The consumption of prescription and non-prescription medications to treat humans constitutes the most common reason for pet poisonings alike to the American Society for the Prevention of Cruelty to Animals. This issue is just as important for birds than it is for dogs, cats and other animals. Birds are attracted to small, round objects, such as pills, into their mouths, and swallow the whole. A lot of these medicines can cause negative effects on birds when consumed in dosages that are designed for human consumption as well as their rapid metabolism means that they have little time to treat these medications. The owners of the bird must take special precautions not to store any medication so that a curious bird can be able to access it.

7. Other Pets

Dogs and cats are naturally predators, and birds in general are prey. Cats and dogs instinctively want to chase and capture the bird that is flying or moving and frequently they chase after birds using their mouths and claws. Nails and teeth can easily cut a bird’s skin and the force generated by jaws grabbing birds is usually suitable to cause injury or even death the bird. In addition the bacteria and bacteria that reside in a cat’s or dog’s mouth can be harmful to birds, and when infected through a wound can cause grave and sometimes fatal infections. Even a kind cat or dog who just is looking to take birds and have fun with them may result in serious injury. Therefore, pets or cats, as well as birds, should not let play without supervision and should not be entrusted with each other however gentle they may appear.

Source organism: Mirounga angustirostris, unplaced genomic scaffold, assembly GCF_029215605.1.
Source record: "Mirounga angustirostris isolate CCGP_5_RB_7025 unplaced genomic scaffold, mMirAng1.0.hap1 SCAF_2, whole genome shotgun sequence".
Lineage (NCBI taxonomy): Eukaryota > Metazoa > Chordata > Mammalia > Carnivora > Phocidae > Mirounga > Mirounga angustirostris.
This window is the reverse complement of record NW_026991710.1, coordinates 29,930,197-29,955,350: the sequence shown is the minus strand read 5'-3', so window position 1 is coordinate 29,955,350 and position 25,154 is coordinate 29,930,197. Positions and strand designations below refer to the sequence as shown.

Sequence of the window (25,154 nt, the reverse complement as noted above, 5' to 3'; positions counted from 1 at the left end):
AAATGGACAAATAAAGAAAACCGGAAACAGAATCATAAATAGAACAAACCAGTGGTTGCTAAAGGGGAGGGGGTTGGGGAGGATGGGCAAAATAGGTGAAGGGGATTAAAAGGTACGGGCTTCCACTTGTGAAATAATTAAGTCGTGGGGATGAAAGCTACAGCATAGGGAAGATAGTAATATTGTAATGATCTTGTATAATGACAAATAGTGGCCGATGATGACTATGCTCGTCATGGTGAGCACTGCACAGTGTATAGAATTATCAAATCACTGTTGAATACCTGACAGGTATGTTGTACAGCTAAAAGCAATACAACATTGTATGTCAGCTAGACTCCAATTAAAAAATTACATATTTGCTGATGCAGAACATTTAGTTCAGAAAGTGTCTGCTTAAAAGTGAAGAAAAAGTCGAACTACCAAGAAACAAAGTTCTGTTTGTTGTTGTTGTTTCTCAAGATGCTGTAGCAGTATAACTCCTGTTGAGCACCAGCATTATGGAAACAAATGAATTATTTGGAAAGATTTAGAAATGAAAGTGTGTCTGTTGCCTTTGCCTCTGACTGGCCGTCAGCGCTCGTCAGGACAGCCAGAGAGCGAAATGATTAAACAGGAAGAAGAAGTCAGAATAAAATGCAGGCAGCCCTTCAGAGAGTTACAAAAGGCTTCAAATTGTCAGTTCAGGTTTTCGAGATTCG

8. Plants

A lot of people do not realize that they bring plants in their homes that can be harmful for birds. Even though dogs and cats usually aren’t averse to leaving the plants to their own devices, birds prefer the chewing of plant materials and can be in trouble if they choose to “taste” a household plant. Birds are known to eat plants in nature therefore why is it different in a household? Certain plants are just annoying to birds when they are eaten however, others could cause fatal intoxication. Before taking a plant into your home, be sure it’s not toxic to pets.

9. Pest Control